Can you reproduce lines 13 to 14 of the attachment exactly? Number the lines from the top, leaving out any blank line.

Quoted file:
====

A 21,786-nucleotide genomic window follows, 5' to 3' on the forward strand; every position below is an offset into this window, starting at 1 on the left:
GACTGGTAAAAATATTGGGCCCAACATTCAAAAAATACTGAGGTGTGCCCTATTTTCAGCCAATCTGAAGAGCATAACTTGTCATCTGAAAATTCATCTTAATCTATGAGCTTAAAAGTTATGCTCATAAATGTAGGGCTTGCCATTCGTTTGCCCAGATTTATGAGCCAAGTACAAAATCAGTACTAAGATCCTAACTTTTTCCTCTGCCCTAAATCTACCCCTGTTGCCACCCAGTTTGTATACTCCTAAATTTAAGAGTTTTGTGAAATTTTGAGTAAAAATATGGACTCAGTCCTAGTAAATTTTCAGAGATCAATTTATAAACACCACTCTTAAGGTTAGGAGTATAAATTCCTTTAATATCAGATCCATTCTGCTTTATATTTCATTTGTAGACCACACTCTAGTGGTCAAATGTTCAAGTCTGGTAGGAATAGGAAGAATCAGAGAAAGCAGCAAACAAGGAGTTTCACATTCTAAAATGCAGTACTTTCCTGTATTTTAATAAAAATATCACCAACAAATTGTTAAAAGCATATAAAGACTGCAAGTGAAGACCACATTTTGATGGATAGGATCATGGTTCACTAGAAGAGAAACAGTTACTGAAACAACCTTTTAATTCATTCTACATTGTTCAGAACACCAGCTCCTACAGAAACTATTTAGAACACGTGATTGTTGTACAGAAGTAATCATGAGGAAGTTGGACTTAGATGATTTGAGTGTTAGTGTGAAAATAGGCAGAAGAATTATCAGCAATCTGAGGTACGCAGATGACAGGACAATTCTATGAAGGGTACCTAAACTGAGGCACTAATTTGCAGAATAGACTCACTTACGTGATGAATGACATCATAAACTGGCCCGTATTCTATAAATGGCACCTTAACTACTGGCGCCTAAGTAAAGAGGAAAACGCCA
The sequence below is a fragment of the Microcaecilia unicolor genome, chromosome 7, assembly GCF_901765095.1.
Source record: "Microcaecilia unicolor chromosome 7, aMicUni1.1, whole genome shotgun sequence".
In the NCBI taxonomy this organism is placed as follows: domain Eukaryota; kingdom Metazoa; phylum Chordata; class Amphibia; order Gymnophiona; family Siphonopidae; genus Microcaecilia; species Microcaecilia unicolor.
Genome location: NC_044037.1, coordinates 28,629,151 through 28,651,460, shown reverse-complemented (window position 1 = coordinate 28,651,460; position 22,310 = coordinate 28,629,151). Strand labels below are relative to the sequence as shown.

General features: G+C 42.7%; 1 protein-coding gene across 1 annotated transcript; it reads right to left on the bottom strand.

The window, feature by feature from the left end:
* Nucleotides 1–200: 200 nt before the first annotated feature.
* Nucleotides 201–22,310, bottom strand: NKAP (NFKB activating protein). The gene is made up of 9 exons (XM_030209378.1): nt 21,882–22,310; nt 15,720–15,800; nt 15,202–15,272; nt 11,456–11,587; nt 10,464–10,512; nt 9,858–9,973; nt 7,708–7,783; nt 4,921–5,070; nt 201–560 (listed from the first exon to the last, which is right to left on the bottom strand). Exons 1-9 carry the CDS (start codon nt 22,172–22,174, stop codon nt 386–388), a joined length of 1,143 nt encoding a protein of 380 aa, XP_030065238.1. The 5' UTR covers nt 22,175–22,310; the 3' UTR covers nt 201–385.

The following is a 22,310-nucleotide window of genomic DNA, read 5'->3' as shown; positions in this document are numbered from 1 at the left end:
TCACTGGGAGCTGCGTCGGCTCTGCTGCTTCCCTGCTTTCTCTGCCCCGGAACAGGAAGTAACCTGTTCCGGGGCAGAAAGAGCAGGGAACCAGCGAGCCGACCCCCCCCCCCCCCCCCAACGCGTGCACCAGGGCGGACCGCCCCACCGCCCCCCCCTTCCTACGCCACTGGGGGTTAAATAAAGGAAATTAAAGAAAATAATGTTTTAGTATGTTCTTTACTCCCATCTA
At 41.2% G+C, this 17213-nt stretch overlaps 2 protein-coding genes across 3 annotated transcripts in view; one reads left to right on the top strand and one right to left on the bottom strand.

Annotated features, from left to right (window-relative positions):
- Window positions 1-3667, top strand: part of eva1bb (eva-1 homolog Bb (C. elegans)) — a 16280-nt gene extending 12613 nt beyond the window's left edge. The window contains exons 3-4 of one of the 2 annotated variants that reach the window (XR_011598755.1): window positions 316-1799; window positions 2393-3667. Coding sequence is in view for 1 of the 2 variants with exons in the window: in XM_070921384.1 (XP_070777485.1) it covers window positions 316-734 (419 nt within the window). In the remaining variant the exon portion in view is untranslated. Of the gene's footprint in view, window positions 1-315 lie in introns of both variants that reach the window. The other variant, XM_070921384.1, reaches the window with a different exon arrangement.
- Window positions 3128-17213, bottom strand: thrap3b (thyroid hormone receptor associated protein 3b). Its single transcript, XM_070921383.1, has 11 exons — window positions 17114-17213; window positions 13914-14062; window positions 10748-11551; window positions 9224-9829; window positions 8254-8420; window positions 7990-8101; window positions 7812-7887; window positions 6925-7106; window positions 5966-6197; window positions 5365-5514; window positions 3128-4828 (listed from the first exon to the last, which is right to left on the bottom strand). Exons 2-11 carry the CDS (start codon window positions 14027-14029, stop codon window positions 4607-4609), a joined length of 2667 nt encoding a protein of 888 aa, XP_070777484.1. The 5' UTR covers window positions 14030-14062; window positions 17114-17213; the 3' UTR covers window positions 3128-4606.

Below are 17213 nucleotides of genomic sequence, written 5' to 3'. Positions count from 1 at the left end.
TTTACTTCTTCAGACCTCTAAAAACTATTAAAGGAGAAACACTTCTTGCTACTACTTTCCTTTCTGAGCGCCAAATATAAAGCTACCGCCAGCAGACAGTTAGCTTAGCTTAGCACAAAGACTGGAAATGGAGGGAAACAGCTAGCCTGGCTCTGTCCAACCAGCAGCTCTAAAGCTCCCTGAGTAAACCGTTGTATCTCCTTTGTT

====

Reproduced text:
At 41.2% G+C, this 17213-nt stretch overlaps 2 protein-coding genes across 3 annotated transcripts in view; one reads left to right on the top strand and one right to left on the bottom strand.

Annotated features, from left to right (window-relative positions):